day and were forced to dump 450
gallons of gasoline in Jamaica bay
to save themselves from crashing.
Their gasoline-laden monoplane,
unable to rise more than 100 feet,
was wallowing over the -choppy
waters of the bay when they pulled
the emergency valve and saved
themselves from possible disaster.
The airplane, lightened by the
loss of almost two-thirds of its gas-
oline supply, shot into the air.
They turned back and landed, nine
minutes after their take-off 4:52
The Boston flyers said they would
decide on their next start after get-
ting some much-needed sleep. They
had been up all night preparing for
the 5,000-mile journey. They left for
their hotel soon after landing.
But for the precautions of field
officials in removing two electric
light poles from the roadway ad-
joining the airport, the heavy plane
might have crashed.
A speciality for twenty
Prompt service . . . Experienced oper-
ators . . . Moderate rates.
314 South State St. Phone 6615

I ...-.**..........Ac.. ..,.*:1
Captain Frank Hawks, left, America's fastest airman, who shattered
the record for a flight from New York to Havana and return when
he landed at Floyd Bennett airport, Brooklyn, Thursday night, is shownI
here giving a few pointers to the Rev. George U. Feltes, flying mission-I
ary. The Reverend Feltes is preparing his plane at Curtiss field, New
York, for a flight to Alaska with medical supplies and religious tracts.,

University Students Construct
Trail as Field Exercise

ports Woman
Last night about two dozen wom-
en enjoyed the most successful of
the swimming-supper parties which}

the women's physical education de-
partment has held this summer.


in Conservation. It was held at Hudson's corners w
(Special to The Daily) on the Huron river which has thea
CAMP FILIBERT ROTH, Munis- fastest current and clearest on the
ing, July 24.-Survey and construc- river and is well equipped with
tion of a trail to Third falls on diving facilities.t
Wagner creek marked the fourth y
week of the session here, which is Because of the evening. classes
attended by prospective Michigan which are offered down at Palmer
foresters. wi dh isre umer ,w t Palmen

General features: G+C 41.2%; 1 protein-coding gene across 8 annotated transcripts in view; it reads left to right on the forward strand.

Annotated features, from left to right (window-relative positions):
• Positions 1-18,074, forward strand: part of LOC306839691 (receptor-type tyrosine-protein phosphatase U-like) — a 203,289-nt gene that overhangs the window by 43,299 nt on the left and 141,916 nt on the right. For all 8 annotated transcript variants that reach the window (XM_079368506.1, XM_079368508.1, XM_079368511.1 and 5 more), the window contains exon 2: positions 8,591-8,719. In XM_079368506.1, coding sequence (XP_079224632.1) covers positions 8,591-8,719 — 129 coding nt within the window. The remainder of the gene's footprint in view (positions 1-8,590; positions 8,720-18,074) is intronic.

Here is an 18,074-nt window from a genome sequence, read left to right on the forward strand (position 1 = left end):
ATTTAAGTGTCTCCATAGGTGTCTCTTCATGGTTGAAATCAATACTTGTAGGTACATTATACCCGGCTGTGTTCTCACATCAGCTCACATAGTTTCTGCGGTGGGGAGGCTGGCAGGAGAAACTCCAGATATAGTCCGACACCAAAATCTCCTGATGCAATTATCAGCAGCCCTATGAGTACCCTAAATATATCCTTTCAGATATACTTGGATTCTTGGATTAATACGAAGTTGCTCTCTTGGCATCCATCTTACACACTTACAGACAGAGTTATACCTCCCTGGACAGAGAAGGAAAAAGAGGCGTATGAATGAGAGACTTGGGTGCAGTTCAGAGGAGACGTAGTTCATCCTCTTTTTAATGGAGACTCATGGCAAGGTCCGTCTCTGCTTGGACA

Wagner creek is a tributary to field this summer, the Women's
Anna river in Alger county. The Athletic building is open every
project was used as a field exer- night until 9 o'clock and all of the
cise in the course in forest improve- j facilities are available for use in-
'ments which, together with forest cluding the soft water showers.
mensuration, dendrology, and forestct
fire control, makes up the eight
weeks' program of the forestry Voluntary Reductin
'camp. in GasRateslo m
The trail, which is about one-half
mile long in rough country, is built
according to United States Forest TOPEKA, Kan., July 24.-(P)-
service specifications and opens up The prospect of voluntary reduc-
a scenic area of great attractive- tions in electric power and gas
ness. rates was presented customers in
Log scaling and timber cruising 271 cities and towns of Kansas to-i
practice on the lands of the Cleve- day.
land Cliffs Iron company, have A request for permission to low-
furnished an important part of the er rates was filed with the public
first four weeks' work at Camp service commission late Thursday
Roth. by four companies described as
Aside from classes and field work, subsidiaries of the North Ameri-
the students have found time for can Power & Light Co., an Insull
exploring trips to Grand island, to corporation.
the nearby state fire towers, and to New electric rate schedules, with
the state fire headquarters at Mar- the downward revisions amounting
quette. They have witnessed stand- to approximately 15 per cent and
ard inspections of locomotive spark affecting 219 towns, were filed by
arresters and ashpans and of mod- the Kansas Power Co., the Kansas
ern road building by the local Power & Light Co., and the United
United States Forest service forces. Powe: & Light Co.

iorking on the study of various
parasites, and two are investigating
a parasitic disease of tame and
wild ducks.
Two hundred persons comprise
the personnel of the station this

Tempting, flaky biscuits bake perfectly in
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- T'S the moist faki-
I ness of biscuits that
make them so good to
the taste, and one of
the chief features of my Electrochef is its gentle, moist
heat. I simply make the dough as moist as possible, and
then set my Electrochef heat control at the proper
temperature. The moist atmosphere of the semi-sealed
Electrochef oven bakes the biscuits to a fine-textured
flakiness. Mirror-like oven walls reflect the heat gently
and uniformly to all parts of the oven. There is no
severe drying out to burn' some of the biscuits and
underbake others. In my Electrochef oven, all are
delicately browned, and all rise properly to a light,
tempting flakiness.
" don't know what I'd do without my Electrochef
electric range. For fine baking results, it's the most
reliable st ve I've ever owned!"

Has your kitchen
stove these
you ever used.. .
to modernize your